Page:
Well-Being//

Wake Up With This 9-Minute “Snooze” Ritual

I pride myself on being a morning person and having a highly-productive morning routine.


I pride myself on being a morning person and having a highly-productive morning routine.

I consistently get 7–8 hours of sleep, religiously go for a 30-minute run in the morning, always make my bed, and even block out the first hour of my work day to tackle my single most important task.

But I’ll admit that it has always been hard for me to get out of bed. I have struggled with this for as long as I can remember.

It has been common for me to set my alarm for 6am, only to snooze several times and not get out of bed until 6:30 or later. Somehow the warmth of my bed just seems impossible to leave, even if I know that those 30 minutes of snoozing are not actually restful or restorative.

To make matters worse, I also pride myself on time management, and yet I know that those 30 minutes of snoozing are a total waste of time.

So I have been in search of an effective way to actually wake up when the alarm goes off. And I think I have finally found the answer.

I have learned that I need to ease into the day. It is essential for me to have a bridge between the peaceful night’s rest and the commotion of the day. I have found that there just isn’t anything that reliably causes me jump up and excitedly rush out of bed (other than realizing I’m late for a meeting!).

Understanding this about myself, I started thinking about meditation as an ideal start to the day. I know all about the benefits of meditation, and have tried to work it into my routine in the past, but have not consistently made time for this practice in my schedule. There just has never seemed to be enough time in the morning to meditate, along with everything else I try to fit in before heading off to work.

So that got me thinking about using my “snooze” period more productively. It occurred to me that I could swap my snooze time for meditation time — if only I could get out of bed. And then I thought to myself, “Why even get out bed?” Maybe I’d be more successful waking up and sticking to a meditation practice if I removed the barrier of actually leaving my bed. And that’s exactly what has happened.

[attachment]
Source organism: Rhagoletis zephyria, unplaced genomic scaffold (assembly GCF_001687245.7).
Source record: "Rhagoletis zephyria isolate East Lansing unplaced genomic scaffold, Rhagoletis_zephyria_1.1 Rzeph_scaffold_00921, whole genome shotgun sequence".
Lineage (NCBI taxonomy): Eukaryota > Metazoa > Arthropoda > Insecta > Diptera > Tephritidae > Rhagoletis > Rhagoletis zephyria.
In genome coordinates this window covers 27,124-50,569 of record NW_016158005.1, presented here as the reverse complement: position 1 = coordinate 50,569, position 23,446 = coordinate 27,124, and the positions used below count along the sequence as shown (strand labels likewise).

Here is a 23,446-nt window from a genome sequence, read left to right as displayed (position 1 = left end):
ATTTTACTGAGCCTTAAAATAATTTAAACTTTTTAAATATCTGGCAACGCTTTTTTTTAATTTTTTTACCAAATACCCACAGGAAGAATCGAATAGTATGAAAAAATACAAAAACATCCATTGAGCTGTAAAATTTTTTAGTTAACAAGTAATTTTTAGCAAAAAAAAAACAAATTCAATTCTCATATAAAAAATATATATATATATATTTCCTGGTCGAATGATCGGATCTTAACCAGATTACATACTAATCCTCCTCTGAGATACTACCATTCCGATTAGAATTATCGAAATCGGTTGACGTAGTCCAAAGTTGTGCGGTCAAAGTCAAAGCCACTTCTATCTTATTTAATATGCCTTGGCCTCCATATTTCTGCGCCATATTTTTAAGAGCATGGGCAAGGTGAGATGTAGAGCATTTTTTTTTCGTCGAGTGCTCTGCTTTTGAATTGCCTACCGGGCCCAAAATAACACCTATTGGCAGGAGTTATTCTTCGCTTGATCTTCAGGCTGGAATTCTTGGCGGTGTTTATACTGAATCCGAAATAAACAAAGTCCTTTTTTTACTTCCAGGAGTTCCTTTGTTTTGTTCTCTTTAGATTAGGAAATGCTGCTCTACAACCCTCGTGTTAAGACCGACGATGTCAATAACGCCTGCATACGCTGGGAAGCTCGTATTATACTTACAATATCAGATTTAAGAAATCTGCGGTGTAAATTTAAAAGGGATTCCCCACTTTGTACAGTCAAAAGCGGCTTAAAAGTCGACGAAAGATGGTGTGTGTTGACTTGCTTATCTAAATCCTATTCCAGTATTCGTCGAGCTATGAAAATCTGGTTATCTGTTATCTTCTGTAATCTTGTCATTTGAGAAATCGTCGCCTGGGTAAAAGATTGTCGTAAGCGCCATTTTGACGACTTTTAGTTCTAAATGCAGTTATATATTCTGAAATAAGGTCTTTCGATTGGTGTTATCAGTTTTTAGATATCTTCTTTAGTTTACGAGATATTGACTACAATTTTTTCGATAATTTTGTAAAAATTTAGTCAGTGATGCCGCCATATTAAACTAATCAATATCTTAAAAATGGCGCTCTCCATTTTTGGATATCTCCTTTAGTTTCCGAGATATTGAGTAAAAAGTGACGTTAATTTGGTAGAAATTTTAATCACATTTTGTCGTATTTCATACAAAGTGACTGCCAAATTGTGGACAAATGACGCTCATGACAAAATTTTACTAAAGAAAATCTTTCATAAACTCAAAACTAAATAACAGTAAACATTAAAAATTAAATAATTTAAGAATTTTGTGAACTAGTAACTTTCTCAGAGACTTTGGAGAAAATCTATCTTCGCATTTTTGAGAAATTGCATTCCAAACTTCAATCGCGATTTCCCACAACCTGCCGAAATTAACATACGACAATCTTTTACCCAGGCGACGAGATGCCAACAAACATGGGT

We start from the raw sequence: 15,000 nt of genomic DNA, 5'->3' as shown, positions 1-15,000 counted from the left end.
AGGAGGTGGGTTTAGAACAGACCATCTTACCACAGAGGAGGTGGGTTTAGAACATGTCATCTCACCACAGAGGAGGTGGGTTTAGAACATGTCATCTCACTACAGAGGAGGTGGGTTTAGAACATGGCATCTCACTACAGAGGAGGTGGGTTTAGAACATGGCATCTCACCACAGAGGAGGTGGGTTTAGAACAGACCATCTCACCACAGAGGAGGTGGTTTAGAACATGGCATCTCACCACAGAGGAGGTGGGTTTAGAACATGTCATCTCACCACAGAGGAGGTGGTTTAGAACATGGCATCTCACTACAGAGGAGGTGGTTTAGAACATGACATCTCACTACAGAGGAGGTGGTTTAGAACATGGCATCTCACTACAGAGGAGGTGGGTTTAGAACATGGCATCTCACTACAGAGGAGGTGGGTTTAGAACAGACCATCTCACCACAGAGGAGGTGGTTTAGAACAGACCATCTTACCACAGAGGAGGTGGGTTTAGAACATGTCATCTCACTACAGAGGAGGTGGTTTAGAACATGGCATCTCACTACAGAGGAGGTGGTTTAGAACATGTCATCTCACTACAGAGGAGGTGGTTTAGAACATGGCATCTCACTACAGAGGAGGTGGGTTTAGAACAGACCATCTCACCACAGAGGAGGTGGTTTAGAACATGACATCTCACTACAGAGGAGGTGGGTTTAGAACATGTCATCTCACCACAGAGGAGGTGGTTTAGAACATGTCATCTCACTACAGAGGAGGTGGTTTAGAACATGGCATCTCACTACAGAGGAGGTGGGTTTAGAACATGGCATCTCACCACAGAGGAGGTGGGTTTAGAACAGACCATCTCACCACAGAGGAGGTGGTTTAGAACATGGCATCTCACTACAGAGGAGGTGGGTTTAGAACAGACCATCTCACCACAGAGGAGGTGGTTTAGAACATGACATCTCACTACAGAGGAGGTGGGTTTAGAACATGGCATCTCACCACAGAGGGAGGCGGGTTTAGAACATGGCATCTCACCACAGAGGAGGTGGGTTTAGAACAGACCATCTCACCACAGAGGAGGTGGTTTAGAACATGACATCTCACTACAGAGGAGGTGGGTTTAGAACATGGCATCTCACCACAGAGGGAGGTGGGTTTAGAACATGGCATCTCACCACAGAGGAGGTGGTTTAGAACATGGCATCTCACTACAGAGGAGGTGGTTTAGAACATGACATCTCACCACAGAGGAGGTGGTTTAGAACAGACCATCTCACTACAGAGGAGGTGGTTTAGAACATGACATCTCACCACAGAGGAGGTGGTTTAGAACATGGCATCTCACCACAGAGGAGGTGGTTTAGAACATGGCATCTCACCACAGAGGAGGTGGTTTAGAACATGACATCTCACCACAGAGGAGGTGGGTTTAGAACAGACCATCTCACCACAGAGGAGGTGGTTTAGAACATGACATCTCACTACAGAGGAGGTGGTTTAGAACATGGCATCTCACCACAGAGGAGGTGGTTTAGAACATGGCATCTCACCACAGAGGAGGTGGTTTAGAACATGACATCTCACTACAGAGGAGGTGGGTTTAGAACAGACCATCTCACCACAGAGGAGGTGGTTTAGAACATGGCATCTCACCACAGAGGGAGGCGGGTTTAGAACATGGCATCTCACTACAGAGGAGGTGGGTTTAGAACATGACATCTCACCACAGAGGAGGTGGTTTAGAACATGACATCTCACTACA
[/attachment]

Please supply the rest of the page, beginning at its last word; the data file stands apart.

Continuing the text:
It turns out that my need for slowly easing into the day, interest in meditation, and love of maximizing time have all combined for the perfect wake-up solution.

I still set my alarm for 6am. And I still hit the snooze button. But now that snooze button starts the timer for my meditation session. I simply sit up in bed — a much lower threshold than actually getting out — and spend the snooze period meditating.

My meditation is nothing fancy. I sit up in a comfortable position with my back against the wall, supported by two pillows. And then I just close my eyes and focus on my breathing. Whenever I notice my attention wandering, I just bring my focus back to my breath. I do this repeatedly for nine minutes (the duration of one “snooze” on my settings) until the alarm goes off again. And remarkably I have not once fallen back asleep.

I’m sure this isn’t the textbook meditation technique, but I do know that I feel calm, centered, and ready to start the day after my 9-minute snooze meditation. I then drink a glass of water (that I keep next to my bed), slowly get out of bed, and continue on with my morning routine.

This simple process means that I am getting out of bed 20 minutes earlier than I previously was, all while fitting in a morning meditation, and getting into the right frame of mind to take on the day. And I’m not sacrificing any quality sleep.

This wake-up ritual is working wonders for me, and I thought it could be helpful for other habitual “snoozers” as well. I hope it works for you.

Here’s to a great morning!

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If you enjoyed this post, please click the “heart” button to help other people see it as well. And please leave comments with “wake-up” strategies that work for you. Thank you for reading & commenting!

Andrew Merle writes about living well, including good habits for happiness, health, productivity, and success. Subscribe to his e-mail list at andrewmerle.com and follow him on Twitter.

Originally published at medium.com

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